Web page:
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What is the design of the survey?

The survey will be on-line. The on-line survey will be designed and administered by the Indiana University Center for Survey Research (CSR), which played a similar role in the 2005 survey. As in the previous survey, whenever possible, questions will be adapted from national surveys to ensure their validity and comparability. For example, the newly added questions about social ties used in job search are adapted from the NSF-supported General Social Survey. (View the questionnaire. PDF icon)

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Who are the survey respondents?

The sample design for the project is a replication of that used for the prior longitudinal study of a sample of majors from the 2005 graduating cohort. The same departments are being asked to participate.

In 2004, the ASA Research Department drew a stratified quota sample of departments that, according to the National Center for Educational Statistics’ 2003 Integrated Postsecondary Education Data System (IPEDS), graduated at least one baccalaureate in sociology. A total of 90 departments were included in the sample. Bachelor’s only departments were oversampled because, on average, they have the fewest students, and are the least likely to respond to ASA surveys.

Departments (rather than individuals) were sampled to obtain lists of senior majors since no existing list of the universe of senior sociology majors exists. As in the previous survey, chairs of these departments are currently being asked to participate in the new study and are being asked to provide a list of their majors who are expected to graduate in May or August, 2012. The only information needed is name and email address.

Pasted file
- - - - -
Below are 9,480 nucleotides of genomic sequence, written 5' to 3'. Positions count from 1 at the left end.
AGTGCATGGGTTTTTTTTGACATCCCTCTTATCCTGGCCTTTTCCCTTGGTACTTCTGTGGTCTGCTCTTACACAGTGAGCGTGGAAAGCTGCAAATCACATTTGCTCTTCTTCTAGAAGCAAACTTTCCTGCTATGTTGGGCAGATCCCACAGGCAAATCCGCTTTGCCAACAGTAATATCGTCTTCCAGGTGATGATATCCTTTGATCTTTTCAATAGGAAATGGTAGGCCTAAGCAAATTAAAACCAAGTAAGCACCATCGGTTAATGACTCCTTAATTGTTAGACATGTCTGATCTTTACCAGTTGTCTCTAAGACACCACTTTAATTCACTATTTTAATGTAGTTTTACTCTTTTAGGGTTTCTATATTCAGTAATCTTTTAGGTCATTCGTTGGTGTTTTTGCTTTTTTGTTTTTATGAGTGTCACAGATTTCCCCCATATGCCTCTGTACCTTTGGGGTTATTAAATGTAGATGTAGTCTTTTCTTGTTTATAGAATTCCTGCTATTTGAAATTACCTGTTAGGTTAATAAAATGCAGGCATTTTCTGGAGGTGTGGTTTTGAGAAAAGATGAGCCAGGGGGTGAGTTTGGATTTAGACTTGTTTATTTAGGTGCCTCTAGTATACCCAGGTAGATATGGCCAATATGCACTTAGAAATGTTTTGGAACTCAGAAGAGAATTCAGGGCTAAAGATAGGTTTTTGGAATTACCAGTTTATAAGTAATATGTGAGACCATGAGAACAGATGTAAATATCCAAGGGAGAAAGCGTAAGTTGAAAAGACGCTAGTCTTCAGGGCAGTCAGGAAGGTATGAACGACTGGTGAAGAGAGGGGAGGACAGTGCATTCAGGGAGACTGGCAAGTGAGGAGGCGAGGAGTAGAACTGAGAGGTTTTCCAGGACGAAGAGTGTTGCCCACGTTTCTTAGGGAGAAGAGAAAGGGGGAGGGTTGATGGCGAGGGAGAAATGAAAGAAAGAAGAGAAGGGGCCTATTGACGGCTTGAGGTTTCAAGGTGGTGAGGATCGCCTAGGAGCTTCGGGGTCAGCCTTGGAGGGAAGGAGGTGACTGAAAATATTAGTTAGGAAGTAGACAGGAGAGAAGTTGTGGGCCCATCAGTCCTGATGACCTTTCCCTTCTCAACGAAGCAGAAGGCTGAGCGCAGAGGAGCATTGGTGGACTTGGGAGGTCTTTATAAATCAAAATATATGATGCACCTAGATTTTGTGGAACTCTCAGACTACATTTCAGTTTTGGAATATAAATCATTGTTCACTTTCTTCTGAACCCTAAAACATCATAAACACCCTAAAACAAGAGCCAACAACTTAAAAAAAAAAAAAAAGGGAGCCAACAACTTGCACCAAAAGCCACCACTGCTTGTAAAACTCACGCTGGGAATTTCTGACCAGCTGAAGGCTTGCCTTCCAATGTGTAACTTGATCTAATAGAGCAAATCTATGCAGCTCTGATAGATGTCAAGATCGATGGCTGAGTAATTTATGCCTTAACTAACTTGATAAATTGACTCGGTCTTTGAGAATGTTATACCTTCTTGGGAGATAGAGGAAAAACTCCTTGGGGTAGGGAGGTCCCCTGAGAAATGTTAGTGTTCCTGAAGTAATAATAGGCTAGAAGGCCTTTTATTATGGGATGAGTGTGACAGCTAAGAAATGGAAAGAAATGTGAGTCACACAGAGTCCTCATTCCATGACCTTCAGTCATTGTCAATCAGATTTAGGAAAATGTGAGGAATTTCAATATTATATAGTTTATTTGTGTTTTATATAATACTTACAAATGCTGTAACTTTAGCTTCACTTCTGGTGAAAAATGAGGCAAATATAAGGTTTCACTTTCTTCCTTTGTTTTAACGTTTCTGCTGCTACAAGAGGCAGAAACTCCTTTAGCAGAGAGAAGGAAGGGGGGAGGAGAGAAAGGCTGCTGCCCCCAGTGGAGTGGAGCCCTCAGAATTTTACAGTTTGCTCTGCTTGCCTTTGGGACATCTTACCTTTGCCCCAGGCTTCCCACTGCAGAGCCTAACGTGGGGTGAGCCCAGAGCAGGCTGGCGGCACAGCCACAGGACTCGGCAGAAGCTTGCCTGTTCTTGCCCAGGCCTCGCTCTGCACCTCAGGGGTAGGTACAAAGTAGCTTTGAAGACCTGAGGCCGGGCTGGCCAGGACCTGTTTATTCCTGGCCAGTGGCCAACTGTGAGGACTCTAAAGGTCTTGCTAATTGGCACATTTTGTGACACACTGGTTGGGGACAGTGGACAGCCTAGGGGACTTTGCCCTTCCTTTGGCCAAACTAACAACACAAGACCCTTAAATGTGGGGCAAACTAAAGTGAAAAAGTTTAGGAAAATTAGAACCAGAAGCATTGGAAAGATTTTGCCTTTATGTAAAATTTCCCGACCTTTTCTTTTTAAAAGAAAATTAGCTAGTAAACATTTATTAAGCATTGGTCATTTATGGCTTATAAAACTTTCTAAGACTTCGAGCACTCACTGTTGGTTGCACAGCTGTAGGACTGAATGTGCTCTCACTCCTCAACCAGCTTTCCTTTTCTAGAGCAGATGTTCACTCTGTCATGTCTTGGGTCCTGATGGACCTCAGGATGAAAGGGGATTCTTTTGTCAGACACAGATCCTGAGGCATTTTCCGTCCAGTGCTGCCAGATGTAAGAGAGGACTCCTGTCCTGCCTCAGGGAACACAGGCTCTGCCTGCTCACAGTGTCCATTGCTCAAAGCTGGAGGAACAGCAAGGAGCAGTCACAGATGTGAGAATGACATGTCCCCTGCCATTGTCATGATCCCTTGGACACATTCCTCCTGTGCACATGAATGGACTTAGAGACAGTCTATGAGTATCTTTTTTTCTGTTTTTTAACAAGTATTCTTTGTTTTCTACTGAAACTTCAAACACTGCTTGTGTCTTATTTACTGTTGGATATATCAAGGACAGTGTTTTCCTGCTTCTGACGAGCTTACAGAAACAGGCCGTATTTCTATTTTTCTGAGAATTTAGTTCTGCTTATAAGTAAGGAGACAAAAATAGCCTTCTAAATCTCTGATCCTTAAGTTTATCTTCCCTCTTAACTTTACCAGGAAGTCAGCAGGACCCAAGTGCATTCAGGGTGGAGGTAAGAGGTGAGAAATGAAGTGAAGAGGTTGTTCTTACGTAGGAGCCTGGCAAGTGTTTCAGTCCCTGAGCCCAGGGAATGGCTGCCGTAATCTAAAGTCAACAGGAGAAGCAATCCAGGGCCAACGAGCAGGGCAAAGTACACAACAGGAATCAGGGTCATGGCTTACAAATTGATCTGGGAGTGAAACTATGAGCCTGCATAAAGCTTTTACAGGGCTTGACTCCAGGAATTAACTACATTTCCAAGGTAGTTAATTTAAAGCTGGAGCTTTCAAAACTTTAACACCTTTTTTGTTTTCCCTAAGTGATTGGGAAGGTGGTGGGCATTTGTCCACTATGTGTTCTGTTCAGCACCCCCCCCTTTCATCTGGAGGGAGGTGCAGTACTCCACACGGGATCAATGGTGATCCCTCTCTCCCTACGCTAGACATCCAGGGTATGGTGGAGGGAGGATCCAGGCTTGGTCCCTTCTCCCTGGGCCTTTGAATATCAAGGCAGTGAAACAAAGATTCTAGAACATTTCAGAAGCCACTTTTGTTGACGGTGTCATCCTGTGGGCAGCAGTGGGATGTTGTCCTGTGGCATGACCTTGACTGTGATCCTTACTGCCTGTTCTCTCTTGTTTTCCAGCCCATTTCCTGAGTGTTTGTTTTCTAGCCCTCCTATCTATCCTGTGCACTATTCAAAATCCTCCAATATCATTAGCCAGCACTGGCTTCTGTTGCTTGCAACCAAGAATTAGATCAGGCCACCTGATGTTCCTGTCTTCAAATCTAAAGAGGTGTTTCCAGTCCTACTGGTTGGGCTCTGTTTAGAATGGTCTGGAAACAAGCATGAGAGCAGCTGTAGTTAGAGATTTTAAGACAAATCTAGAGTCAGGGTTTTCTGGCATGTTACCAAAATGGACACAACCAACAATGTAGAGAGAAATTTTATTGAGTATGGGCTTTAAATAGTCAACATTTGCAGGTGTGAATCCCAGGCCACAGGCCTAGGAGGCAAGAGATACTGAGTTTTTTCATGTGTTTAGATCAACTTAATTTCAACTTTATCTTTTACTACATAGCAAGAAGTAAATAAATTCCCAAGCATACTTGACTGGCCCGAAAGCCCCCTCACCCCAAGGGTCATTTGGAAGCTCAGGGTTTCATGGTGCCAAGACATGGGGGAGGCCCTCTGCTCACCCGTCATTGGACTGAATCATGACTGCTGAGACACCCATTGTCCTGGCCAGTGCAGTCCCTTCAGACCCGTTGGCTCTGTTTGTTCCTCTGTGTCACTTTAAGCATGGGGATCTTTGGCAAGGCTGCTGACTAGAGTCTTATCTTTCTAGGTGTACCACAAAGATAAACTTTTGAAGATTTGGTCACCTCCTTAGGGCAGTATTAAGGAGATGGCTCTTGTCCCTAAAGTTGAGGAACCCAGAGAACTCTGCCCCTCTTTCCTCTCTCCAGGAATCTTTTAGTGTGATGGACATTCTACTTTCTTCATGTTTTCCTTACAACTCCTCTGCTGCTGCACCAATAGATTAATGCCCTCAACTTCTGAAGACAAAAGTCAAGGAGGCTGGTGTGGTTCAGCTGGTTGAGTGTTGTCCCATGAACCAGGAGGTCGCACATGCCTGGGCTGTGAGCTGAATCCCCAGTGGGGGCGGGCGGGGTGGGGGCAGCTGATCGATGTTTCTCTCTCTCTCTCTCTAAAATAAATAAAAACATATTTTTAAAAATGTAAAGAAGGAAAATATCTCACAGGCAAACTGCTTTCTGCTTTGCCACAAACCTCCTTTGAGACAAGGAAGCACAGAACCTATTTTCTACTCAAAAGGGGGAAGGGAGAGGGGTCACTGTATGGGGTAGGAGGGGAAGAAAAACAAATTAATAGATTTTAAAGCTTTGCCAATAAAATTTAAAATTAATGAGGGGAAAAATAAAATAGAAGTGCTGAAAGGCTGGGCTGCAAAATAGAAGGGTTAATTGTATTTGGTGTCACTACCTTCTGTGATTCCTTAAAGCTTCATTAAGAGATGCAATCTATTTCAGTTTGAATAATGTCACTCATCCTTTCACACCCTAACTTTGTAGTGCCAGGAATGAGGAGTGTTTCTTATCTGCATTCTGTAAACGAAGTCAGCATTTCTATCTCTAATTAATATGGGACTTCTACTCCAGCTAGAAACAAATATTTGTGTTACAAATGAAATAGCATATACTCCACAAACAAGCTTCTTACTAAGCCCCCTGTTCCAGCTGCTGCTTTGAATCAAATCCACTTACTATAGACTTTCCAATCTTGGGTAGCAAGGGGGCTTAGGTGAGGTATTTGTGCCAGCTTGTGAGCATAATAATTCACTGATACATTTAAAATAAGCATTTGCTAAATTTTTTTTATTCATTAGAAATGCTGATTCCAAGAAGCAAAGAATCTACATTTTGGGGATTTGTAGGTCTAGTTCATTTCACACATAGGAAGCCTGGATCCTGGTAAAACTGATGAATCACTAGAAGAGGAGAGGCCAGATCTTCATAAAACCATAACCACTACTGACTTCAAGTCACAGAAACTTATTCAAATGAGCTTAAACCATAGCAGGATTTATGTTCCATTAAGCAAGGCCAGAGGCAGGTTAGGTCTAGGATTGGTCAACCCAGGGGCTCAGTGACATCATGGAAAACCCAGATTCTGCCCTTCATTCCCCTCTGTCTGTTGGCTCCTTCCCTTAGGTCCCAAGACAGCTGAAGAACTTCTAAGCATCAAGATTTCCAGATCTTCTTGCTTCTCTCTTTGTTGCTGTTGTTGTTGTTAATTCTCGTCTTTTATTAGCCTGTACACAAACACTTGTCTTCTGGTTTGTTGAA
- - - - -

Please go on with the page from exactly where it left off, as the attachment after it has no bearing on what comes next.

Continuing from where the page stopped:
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How is informed consent secured?

The Center for Survey Research at Indiana University is responsible for the student survey administration and data collection. Respondents will be invited to participate in the online survey and will receive four reminders to encourage their participation. The survey begins with a consent form to sign as part of the on-line format with directions indicating that respondents can decide not to participate or to stop at any point in the survey.

The survey provides no risks for individual respondents because questions are, for the most part, limited to their assessment of the programs that they majored in, what they expect to do in the near future and the networks they used to search for and attain jobs. The survey is entirely voluntary and no individual respondent should feel any pressure to complete it.

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How is confidentiality maintained?